Best South American Restaurant 2003 | Argentango Grill | Restaurants | South Florida
Competition has become tough in these parts for Argentine steak houses. There are just so darn many of them. That's why it's the ones that stay tender -- like Argentango Grill -- that win out. But juicy, marinated steaks and grilled sausages aren't the only reasons this place rules the Latin roost. Argentango also presents delicious South American and Italian options ranging from excellent empanadas to superior pastas, tangy shrimp ceviche to succulent Caprese salad, and grilled sea bass to caesar salad. The result is that you feel neither energetic nor sexy enough to follow a meal with what the name of the restaurant implies, but at least your palate will be dancing in delight.
Take into account the décor, dotted with memorabilia and photographs. Consider the manner of service, warm and hospitable. Above all, note the menu, dotted with dishes like "Grandma Kay's farfalle," "pollo alla Alfred," and "Ginny's shrimp fra diavolo." Clearly, the quintessential Italian family is alive, well, and cooking in Pembroke Pines. Indeed, Bruno's claims that it is "proud to celebrate the time-honored traditions of La Familia Italiano... shar[ing] love, laughter, and of course, the most wonderful food." In turn, we're just as proud to honor this family restaurant for permitting others to partake of the love, laughter, and especially the lasagna.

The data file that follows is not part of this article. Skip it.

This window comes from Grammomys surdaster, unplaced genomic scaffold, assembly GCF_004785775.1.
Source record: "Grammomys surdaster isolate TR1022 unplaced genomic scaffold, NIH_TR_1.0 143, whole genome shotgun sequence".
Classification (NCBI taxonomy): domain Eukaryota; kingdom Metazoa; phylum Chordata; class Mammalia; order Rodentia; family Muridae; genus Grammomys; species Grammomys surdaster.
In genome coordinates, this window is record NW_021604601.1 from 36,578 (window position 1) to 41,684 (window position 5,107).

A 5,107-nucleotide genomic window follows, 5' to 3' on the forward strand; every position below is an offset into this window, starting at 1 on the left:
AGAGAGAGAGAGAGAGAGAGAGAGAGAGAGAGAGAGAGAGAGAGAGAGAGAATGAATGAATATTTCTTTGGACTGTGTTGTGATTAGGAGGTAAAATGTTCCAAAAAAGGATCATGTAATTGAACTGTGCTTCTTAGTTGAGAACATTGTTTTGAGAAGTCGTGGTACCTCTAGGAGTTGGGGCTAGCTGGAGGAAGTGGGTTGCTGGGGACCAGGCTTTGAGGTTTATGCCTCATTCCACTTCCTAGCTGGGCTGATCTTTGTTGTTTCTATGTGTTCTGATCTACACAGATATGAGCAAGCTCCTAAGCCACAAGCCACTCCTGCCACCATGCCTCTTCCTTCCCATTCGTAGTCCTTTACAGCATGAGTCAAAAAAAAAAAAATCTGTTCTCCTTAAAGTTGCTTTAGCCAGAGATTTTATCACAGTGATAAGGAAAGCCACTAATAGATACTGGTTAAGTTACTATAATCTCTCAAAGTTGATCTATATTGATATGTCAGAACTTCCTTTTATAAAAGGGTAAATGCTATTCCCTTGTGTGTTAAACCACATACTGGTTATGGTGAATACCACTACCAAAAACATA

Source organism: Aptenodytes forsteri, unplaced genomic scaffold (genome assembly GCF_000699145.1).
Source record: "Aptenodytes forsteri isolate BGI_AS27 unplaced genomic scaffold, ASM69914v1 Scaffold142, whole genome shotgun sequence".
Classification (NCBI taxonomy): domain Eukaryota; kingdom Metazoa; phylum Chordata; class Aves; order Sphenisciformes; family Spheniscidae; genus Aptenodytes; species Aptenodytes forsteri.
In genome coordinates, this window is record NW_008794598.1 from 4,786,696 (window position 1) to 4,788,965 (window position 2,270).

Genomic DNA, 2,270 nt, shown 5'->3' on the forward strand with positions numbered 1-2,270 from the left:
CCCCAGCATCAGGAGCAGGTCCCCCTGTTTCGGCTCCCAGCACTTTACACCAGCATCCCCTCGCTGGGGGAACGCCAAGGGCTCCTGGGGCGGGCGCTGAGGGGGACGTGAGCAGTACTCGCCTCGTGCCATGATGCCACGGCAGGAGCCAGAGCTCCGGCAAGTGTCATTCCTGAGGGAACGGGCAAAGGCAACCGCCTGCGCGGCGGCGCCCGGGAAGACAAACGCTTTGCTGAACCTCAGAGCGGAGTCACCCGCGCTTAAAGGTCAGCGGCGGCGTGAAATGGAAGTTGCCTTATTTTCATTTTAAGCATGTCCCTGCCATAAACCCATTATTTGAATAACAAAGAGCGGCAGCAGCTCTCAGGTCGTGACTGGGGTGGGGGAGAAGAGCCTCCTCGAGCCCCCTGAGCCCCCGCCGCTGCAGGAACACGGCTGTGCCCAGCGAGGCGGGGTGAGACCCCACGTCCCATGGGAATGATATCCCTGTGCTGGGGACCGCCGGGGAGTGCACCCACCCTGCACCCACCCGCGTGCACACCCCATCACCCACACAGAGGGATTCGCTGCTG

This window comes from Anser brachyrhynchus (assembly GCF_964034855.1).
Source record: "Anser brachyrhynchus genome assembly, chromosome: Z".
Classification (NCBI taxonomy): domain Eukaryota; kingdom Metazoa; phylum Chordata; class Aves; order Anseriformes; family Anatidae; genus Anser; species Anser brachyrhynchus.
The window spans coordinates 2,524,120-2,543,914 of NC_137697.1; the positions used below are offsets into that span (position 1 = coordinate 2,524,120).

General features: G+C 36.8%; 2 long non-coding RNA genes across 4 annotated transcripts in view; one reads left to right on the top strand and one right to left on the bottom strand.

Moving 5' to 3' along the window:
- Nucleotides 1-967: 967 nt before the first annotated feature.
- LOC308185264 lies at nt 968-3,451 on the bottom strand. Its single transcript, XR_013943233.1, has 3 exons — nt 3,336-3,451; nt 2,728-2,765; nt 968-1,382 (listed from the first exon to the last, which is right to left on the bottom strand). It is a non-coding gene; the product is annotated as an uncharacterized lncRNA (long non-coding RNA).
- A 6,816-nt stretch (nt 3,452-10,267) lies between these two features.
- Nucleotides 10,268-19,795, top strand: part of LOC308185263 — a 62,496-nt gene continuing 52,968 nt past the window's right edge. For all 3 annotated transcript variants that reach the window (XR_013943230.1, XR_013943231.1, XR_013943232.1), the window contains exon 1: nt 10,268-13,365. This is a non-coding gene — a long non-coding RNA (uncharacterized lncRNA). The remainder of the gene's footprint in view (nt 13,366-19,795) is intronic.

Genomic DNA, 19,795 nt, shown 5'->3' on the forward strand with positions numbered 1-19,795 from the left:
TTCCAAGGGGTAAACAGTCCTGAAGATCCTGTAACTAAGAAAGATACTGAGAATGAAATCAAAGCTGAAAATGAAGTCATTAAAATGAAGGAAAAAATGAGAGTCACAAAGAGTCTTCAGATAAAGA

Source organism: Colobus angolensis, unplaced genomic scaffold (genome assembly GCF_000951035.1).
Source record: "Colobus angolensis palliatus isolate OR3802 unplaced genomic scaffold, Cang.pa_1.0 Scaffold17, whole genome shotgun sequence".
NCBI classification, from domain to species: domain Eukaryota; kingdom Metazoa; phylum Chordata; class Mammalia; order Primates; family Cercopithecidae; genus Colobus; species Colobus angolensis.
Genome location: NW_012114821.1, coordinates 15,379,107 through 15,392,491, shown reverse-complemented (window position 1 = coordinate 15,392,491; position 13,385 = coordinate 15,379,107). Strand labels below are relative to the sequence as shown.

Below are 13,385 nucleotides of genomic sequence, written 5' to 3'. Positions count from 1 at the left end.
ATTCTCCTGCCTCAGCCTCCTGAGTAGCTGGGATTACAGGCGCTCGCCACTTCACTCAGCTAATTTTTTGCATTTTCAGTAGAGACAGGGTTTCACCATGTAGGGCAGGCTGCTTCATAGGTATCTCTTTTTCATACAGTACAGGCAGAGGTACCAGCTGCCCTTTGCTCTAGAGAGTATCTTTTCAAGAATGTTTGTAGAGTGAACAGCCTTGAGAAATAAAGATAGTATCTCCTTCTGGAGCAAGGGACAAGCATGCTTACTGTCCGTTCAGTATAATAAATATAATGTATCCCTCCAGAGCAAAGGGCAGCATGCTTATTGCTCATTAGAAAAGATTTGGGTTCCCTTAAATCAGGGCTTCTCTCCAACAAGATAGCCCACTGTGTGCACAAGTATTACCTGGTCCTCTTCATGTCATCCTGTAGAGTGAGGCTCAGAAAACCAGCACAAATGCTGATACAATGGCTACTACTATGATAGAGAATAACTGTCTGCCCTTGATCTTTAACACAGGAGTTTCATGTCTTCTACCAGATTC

Remember the good ol' days, when chain restaurants like TGI Friday's were good enough to inspire hour-long waits for tables? Those days are here again at Houston's, and it's due in large part to the quality and consistency of the largely wood-grilled, American food. This is the place to count on for an accurately cooked steak, a juicy piece of chicken, a tender rack of ribs, and a decent and fairly priced bottle of California Cab to wash it all down. It helps too that the atmosphere is buzzworthy, that the bar is an ideal place to either take or pick up a date, and that no one throws peanut shells on the floor, wears silly buttons on their uniforms, or sings obnoxious songs in honor of some patron's tenth birthday. In short, Houston's is a chain restaurant for our inner adult, a part of ourselves we all must learn to understand and indulge.
Drive east on Atlantic Boulevard and evidence of the Brazilian enclave of more than 20,000 leaps out at you, from flag symbols on hair salons, cafés, and newsstands to the Saturday special called feijoada served up by Panorama Restaurant. The eatery has been preparing top loin steaks such as picanha e alcatra panorama, picanha a cavalo, and other favorites such as oxtail stew and tripe for a largely Brazilian clientele for nearly a decade. The only other thing that may divert your attention from the waft of seasonings coming from the kitchen is the large-screen TV in the front that broadcasts the jogo bonito -- the beautiful game that is Brazilian soccer.